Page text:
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Barry Goldberg: Rock ‘N’ Roll’s Most Underrated Jew

“Jewish soul brother” is a term Barry Goldberg likes to use when praising his favorite musical tribesmen, and it certainly applies to him, as well.

Over the course of his six-decades-and-counting career, the keyboardist, songwriter and producer has had enough musical adventures for three lifetimes, including serving as Bob Dylan’s piano man at the 1965 Newport Folk Festival, where the Mighty Zim controversially “went electric” for the first time in concert, and participating in the cultural watermark that was the 1967 Monterey Pop Festival, when The Electric Flag — the genre-scrambling band he formed with childhood friend Mike Bloomfield and a young drummer named Buddy Miles — made its live debut. He has played keys on countless classic records, including Mitch Ryder and the Detroit Wheels’ “Devil With a Blue Dress On/Good Golly Miss Molly,” the Byrds’ “The Notorious Byrd Brothers,” Leonard Cohen’s “Death of a Ladies’ Man,” the Ramones’ “End of the Century” and the 1968 “Super Session” LP with Bloomfield, Al Kooper and Stephen Stills.

Goldberg has written songs with the legendary Brill Building lyricist Gerry Goffin, including Gladys Knight & the Pips’ 1974 smash “I’ve Got To Use My Imagination,” and he penned “Do You Know How It Feels To Be Lonesome” with cosmic country pioneer Gram Parsons. He co-produced “Blue Night,” a Grammy-nominated (and W.C. Handy award-winning) 1994 album, for Southern soul legend Percy Sledge. He has waxed several acclaimed records in his own right, including an eponymous 1974 album produced by Dylan and by rhythm-and-blues giant Jerry Wexler. And The Rides, his current band with Stills and Kenny Wayne Shepherd, has sent two albums (the 2013 “Can’t Get Enough” and the 2016 “Pierced Arrow”) to the top of the U.S. blues charts.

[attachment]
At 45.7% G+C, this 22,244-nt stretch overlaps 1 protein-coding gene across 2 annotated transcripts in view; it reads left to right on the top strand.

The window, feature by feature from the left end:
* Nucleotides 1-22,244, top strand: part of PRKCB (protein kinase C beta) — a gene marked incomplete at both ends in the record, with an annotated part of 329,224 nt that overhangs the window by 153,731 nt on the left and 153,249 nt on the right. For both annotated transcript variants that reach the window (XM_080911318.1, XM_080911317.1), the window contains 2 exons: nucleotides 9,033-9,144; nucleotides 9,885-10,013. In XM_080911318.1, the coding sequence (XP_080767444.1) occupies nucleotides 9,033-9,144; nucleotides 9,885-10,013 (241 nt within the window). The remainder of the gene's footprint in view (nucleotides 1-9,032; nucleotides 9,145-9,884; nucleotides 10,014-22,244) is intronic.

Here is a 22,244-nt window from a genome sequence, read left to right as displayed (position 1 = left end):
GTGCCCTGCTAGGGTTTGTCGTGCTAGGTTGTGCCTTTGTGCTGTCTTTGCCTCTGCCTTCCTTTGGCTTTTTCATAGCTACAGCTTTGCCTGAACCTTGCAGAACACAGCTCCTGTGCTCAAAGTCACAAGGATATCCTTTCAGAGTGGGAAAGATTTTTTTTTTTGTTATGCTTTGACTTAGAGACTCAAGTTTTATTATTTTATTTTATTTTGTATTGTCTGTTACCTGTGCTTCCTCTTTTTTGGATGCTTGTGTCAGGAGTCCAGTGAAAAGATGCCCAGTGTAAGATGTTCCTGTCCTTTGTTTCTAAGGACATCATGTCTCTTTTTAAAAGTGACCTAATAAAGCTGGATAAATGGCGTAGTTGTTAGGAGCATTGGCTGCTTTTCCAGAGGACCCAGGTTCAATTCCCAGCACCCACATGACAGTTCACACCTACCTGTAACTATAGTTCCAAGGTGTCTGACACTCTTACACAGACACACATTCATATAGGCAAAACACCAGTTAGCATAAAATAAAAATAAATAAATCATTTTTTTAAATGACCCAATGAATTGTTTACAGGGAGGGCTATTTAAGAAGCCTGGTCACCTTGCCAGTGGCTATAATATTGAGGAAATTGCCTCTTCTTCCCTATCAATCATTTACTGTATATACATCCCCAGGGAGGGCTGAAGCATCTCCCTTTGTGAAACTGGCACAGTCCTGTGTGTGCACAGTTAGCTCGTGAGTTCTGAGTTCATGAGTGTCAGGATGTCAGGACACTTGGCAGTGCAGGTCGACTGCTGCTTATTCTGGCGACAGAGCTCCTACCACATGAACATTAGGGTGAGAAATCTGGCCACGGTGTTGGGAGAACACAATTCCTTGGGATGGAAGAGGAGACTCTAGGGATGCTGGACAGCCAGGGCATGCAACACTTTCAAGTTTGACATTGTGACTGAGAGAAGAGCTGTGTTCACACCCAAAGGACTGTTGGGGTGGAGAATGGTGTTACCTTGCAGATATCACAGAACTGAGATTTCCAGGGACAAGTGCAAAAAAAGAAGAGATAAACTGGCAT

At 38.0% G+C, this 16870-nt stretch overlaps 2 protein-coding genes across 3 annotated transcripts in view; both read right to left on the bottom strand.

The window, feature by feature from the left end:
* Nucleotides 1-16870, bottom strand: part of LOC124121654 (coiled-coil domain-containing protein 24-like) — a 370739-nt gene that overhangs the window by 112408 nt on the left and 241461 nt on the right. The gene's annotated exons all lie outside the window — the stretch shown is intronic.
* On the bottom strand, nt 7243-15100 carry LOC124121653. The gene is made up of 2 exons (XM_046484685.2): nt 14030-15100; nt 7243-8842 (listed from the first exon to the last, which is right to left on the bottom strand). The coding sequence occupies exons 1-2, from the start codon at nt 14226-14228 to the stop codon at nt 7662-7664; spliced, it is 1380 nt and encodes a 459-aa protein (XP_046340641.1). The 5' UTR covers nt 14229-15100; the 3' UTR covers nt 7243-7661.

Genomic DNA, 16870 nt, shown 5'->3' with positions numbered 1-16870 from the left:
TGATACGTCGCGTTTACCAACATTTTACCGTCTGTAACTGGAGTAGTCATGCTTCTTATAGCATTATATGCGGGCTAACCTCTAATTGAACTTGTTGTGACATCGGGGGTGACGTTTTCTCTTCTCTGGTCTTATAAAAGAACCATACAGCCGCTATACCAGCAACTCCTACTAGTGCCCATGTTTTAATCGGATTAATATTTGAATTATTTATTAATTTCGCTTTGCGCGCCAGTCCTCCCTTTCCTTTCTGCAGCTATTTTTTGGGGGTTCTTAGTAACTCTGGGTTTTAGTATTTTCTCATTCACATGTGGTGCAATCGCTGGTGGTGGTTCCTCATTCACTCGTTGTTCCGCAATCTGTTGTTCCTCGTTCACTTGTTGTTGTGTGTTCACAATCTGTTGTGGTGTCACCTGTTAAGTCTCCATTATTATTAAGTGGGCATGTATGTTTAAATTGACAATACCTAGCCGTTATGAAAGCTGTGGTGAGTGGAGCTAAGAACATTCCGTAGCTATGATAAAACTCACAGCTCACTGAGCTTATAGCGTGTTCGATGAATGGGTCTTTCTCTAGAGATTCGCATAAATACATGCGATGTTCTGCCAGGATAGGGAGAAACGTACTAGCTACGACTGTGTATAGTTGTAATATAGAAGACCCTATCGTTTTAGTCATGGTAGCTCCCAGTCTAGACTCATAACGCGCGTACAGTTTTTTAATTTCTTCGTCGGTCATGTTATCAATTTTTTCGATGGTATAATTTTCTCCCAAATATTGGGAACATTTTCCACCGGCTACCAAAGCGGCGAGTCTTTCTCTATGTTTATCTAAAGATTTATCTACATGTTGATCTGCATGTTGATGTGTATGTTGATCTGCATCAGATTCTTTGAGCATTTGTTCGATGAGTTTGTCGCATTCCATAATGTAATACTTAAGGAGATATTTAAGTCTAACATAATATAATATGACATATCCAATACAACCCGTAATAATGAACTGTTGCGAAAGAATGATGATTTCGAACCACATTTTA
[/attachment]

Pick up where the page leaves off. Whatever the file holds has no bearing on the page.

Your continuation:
And yet, even that rundown doesn’t really do Goldberg’s fascinating life sufficient justice. For a fuller picture, check out “Two Jews Blues,” his delightful 2012 memoir with Stephen Roeser, so titled because it revolves around his friendship with Bloomfield), which tells the tale of a Jewish kid who comes from Chicago’s North Side and was enchanted by the jazz and R&B sounds he heard on late-night broadcasts from such black Windy City radio stations as WGES and WVON. The book details how he and Bloomfield became key players in Chicago’s mid-’60s blues scene, in which young, white musicians like Paul Butterfield, Steve Miller and Charlie Musslewhite regularly mingled and jammed with the likes of Muddy Waters and Howlin’ Wolf — but it’s the earliest days of his musical evolution that Goldberg really harkens back to on his new album, “In the Groove.”